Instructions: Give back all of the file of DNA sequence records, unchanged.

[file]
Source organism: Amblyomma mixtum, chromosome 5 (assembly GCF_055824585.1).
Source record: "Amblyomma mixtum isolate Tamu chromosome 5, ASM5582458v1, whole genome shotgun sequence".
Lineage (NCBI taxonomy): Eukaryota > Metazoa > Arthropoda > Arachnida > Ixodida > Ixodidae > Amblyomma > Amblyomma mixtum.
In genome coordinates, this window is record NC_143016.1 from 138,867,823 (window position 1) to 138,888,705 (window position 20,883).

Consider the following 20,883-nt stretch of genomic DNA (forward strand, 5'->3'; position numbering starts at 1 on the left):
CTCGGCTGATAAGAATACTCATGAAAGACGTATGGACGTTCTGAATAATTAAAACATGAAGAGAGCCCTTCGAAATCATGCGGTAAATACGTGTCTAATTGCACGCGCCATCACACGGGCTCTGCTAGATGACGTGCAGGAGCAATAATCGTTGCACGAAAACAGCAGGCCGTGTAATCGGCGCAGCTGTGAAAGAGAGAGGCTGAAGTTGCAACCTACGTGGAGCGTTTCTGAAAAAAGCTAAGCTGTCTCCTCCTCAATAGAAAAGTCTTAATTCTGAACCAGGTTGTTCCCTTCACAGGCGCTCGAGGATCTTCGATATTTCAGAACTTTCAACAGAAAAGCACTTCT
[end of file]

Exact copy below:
Source organism: Amblyomma mixtum, chromosome 5 (assembly GCF_055824585.1).
Source record: "Amblyomma mixtum isolate Tamu chromosome 5, ASM5582458v1, whole genome shotgun sequence".
Lineage (NCBI taxonomy): Eukaryota > Metazoa > Arthropoda > Arachnida > Ixodida > Ixodidae > Amblyomma > Amblyomma mixtum.
In genome coordinates, this window is record NC_143016.1 from 138,867,823 (window position 1) to 138,888,705 (window position 20,883).

Consider the following 20,883-nt stretch of genomic DNA (forward strand, 5'->3'; position numbering starts at 1 on the left):
CTCGGCTGATAAGAATACTCATGAAAGACGTATGGACGTTCTGAATAATTAAAACATGAAGAGAGCCCTTCGAAATCATGCGGTAAATACGTGTCTAATTGCACGCGCCATCACACGGGCTCTGCTAGATGACGTGCAGGAGCAATAATCGTTGCACGAAAACAGCAGGCCGTGTAATCGGCGCAGCTGTGAAAGAGAGAGGCTGAAGTTGCAACCTACGTGGAGCGTTTCTGAAAAAAGCTAAGCTGTCTCCTCCTCAATAGAAAAGTCTTAATTCTGAACCAGGTTGTTCCCTTCACAGGCGCTCGAGGATCTTCGATATTTCAGAACTTTCAACAGAAAAGCACTTCT